Fleet News

Cornish fleet opts for greener diesel

A CORNISH authority plans to expand the number of vehicles on its fleet using biodiesel following a successful trial in tough weather conditions.

Kerrier District Council (KDC) has been using up to 15% biodiesel, made from farm crops such as cereals, oilseeds and sugar beet, as well as recycled vegetable oil.

The fuel has been used in its fleet of vehicles, which includes about 25 vans and pick-ups.

Its findings are that it produces between 50% and 60% less carbon dioxide than fossil fuels and increases fuel efficiency, but the council claims it has cost no more than its regular fuel.

KDC tested the fuel, supplied by Mitchell & Webber, on its fleet of sweepers and vans for the past month. Despite wintry weather, there have been no performance problems and the council is now considering upping its use of green fuels to blends of more than 30%.

Andy Mead, direct services manager at the authority, said: ‘The recent cold snap has been a stern test of our vehicles’ reliability, so I’m delighted to say the new, environmentally- friendly fuels have been working well.

‘On the basis of these results, we can plan further increases in the proportion of biodiesel we use.’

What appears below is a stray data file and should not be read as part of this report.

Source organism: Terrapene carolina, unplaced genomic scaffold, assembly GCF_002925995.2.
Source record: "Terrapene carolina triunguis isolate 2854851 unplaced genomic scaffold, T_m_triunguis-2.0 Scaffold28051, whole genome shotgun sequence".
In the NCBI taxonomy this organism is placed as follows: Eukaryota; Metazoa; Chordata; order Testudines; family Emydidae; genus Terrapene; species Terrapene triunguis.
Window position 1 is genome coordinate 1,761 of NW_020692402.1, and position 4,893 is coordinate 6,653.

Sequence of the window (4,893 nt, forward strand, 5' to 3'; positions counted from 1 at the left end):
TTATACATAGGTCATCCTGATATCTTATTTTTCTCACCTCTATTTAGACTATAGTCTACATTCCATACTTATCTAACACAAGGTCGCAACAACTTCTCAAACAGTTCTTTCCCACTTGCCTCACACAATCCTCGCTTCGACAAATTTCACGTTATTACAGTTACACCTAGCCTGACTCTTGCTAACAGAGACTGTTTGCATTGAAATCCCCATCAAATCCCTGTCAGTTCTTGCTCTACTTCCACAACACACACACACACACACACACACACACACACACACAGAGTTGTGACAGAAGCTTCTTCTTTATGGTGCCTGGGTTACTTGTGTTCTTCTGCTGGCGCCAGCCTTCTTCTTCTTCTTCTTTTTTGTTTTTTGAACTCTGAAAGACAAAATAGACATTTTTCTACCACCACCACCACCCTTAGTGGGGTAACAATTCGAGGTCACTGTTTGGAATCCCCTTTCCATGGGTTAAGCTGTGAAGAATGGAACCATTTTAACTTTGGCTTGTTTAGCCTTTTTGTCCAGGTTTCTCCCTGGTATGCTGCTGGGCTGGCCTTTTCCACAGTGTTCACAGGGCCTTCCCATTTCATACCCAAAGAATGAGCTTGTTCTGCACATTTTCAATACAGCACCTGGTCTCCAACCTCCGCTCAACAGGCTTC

Mead said the amount of biodiesel in the mix would be gradually increased as the weather improved, because of concerns about the freezing point of diesel when mixed with biofuels. He said: ‘In the spring we hope to go up to 20% and in the summer we’d hope to get to 30%.’

The warranties of the council’s vehicles will not be affected, he added, because 99% of the fleet is older than two years or restored from stolen and recovered machines.

Robert Weedon, director of Mitchell and Webber and a member of the Cornwall Sustainable Energy Partnership Transport Working Group, said: ‘Kerrier is showing the way for other organisations, so I’m delighted to hear its trial is going so well, especially given the terrible weather recently.’

The trial comes weeks after the Government announced plans for 5% of all fuel sold in the UK to come from a renewable source by 2010 (Fleet NewsNet, November 16).

The move, known as the Renewable Transport Fuels Obligation, is predicted to save one million tonnes of carbon dioxide emissions. Most manufacturers accept a 5% mix without any warranty impact.

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